This week, Dave, Devindra, and Adam continue the discussion over Terence Malick’s Tree of Life, praise indie films like Another Earth, Insidious, and Rubber, and ponder the state of television as art.
You can always e-mail us at slashfilmcast(AT)gmail(DOT)com, or call and leave a voicemail at 781-583-1993. We’ll be back on Sunday at 10 PM EST / 7 PM PST to discuss Harry Potter and the Deathly Hallows: Part 2.
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Trailers are an under-appreciated art form insofar that many times they’re seen as vehicles for showing footage, explaining films away, or showing their hand about what moviegoers can expect. Foreign, domestic, independent, big budget: I celebrate all levels of trailers and hopefully this column will satisfactorily give you a baseline of what beta wave I’m operating on, because what better way to hone your skills as a thoughtful moviegoer than by deconstructing these little pieces of advertising? Some of the best authors will tell you that writing a short story is a lot harder than writing a long one, that you have to weigh every sentence. What better medium to see how this theory plays itself out beyond that than with movie trailers?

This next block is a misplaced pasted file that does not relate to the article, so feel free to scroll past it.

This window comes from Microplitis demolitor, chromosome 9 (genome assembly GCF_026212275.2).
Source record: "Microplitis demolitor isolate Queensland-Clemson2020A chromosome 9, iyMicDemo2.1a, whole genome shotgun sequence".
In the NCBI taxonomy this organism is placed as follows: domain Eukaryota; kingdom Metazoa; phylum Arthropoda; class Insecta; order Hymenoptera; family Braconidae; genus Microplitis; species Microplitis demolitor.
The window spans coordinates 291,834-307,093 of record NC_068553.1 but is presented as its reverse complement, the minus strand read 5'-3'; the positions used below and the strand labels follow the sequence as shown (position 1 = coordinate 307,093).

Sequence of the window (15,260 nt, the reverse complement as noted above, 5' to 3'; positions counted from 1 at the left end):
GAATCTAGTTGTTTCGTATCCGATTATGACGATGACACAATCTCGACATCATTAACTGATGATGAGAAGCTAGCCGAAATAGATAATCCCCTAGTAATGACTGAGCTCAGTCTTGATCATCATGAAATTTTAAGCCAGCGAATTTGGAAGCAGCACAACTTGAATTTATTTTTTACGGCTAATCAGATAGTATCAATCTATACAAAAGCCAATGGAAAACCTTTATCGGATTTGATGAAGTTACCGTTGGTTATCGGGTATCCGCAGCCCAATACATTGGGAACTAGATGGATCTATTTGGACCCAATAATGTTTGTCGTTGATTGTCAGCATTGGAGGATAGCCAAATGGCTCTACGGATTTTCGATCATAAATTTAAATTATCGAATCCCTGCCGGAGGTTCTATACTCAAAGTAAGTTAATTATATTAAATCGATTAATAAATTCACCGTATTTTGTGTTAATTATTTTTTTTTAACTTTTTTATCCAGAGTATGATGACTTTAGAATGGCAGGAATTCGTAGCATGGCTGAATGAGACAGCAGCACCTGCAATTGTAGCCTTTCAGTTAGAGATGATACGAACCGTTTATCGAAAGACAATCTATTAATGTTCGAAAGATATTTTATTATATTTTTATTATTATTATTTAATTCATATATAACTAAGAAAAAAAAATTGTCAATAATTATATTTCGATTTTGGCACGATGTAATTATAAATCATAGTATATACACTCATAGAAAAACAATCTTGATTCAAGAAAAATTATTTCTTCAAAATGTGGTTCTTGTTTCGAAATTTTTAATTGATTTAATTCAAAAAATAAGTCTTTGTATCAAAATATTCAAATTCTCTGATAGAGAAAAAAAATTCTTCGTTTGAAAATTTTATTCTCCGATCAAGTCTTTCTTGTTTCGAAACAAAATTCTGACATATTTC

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Director James Wan has been on a downward slope since Saw. His ultra low-budget horror debut may not have been a huge hit with critics, but as you have surely deduced from the six sequels it’s spawned, the film performed like gangbusters with audiences. His two follow-up efforts, meanwhile, did not. Death Sentence performed miserably at the box office, and Dead Silence didn’t fare much better. Critics hated both.
James Wan has two strikes against him now, and is in desperate need of a hit if he has any intention of reclaiming his past glory.
Good thing Wan has Insidious, a film he’s been quoted as saying he wants to be “the Poltergeist for this generation”. This time around, he’s teamed up with Paranormal Activity creators Oren Peli, Jason Blum and Steven Schneider — a fact the trailer eagerly promotes, though obviously without acknowledging that they’re only serving in a producer capacity — and reunited with Saw screenwriter Leigh Whannell. Its story revolves around a family looking to prevent evil spirits from trapping their comatose child in a realm called The Further. Patrick Wilson and Rose Byrne star, with Barbara Hershey in a supporting role. The film premiered at TIFF 2010 as one of its Midnight Madness selections, and generated great buzz. Check out the trailer after the break. Read More »
The film program at South By Southwest (SXSW) has really come into its own over the past few years — SXSW is becoming an impressive little film fest in addition to being a massive music party. The lineups for Midnight features and shorts have been announced, and there are some good premieres in there. Attack the Block, from Joe Cornish, will have a world premiere, while Hobo With a Shotgun and James Wan‘s Insidious will show up as well. And the films that most of us haven’t heard of sound pretty great, too. If I was at the fest I’d have my ass planted in a seat for every one of these at midnight. Screw the parties — the crazy genre films are the way to go.
The fill list of features is after the break. The shorts program is massive, and you can find it at the SXSW website. Read More »